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Ganesh Chaturti

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Ganesha, according to the mythology, is the son of Shiva and Parvati, brother of Kartikeya - the general of the gods,    He is widely worshiped as the god of wisdom, prosperity and good fortune and this festival celebrates his birth..  Legend has it that Parvati created Ganesha out of the sandalwood dough that she used for her bath and breathed life into him. Letting him stand guard at the door she went to have her bath. When her husband, Shiva returned, the child who had never seen him stopped him. Shiva severed the head of the child and entered his house. Parvati, learning that her son was dead, was distraught and asked Shiva to revive him. Shiva cut off the head of an elephant and fixed it on the body of Ganesha.

  Another tale tells of how one day the Gods decided to choose their leader and a race was to be held between the brothers- Kartikeya and Ganesh. Whoever took three rounds of the earth first would be made the Ganaadhipati or the leader. Kartikeya seated on a peacock as his vehicle, started off for the test. Ganesh was given a rat, which moved swiftly. Ganesh realized that the test was not easy, but he would not disobey his father. He reverently paid obeisance to his parents and went around them three times and thus completed the test before Kartikeya. He said, " my parents pervade the whole universe and going around them, is more than going round the earth." Everybody was pleasantly surprised to hear Ganesha's logic and intelligence and hence he came to be known as the Ganaadhipati or leader, now referred to as Ganpati.

   There is also a story behind the symbolic snake, rat and the singular tusk. During one of his birthdays, His mother, Parvati, cooked for him twenty-one types of delicious food and a lot of sweet porridge. Ganesha ate so much that even his big belly could not contain it. Mounting his little mouse, he embarked on his nightly rounds. His mouse suddenly stumbled upon seeing a huge snake. To adjust His belly, Ganesha put the snake on as a belt around his stomach. All of a sudden, he heard laughter emanating form the sky.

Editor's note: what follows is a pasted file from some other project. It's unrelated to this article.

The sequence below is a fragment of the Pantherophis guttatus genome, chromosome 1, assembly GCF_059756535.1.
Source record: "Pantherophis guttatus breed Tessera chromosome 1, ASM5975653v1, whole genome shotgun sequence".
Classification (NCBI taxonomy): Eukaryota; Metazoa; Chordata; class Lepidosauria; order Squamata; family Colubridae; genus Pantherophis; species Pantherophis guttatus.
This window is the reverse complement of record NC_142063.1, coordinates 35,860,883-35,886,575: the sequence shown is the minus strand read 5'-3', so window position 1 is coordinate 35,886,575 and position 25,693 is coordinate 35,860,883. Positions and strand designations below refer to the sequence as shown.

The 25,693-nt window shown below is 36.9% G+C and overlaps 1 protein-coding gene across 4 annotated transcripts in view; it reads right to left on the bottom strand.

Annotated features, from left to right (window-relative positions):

He looked up and saw the moon mocking him. Ganesha infuriated, broke off one of his tusks and hurled it at the moon. Parvati, seeing this, immediately cursed the moon that whoever looks at it on Ganesh Chaturthi will be accused of a wrong doing. The symbolism behind the mouse and snake and Ganesha's big belly and its relationship to the moon on his birthday is highly philosophic. The whole cosmos is known to be the belly of Ganesha. Parvati is the primordial energy. The seven realms above, seven realms below and seven oceans, are inside the cosmic belly of Ganesha, held together by the cosmic energy (kundalini ) symbolized as a huge snake which Ganesha ties around Him. The mouse is nothing but our ego. Ganesha, using the mouse as a vehicle, exemplifies the need to control our ego. One who has controlled the ego has Ganesha consciousness or God-consciousness.

The Festival:

The festival is observed in the Hindu calendar month of Bhaadrapada, starting on the fourth day of the waxing moon period. The date usually falls between 20 August and 15 September. The festival lasts for 10 days, ending on Anant Chaturdashi,  fourteenth day of the waxing moon period.

Ganesha  is invoked before the beginning of any auspicious work by the Hindus. It is believed that for the fulfillment of one's desires, his blessing is absolutely necessary.   There are numerous stories in Hindu mythology, associated with the birth of this elephant-headed god, whose vehicle is the Mooshak or rat and who loves Modaks (droplet shaped Indian sweet).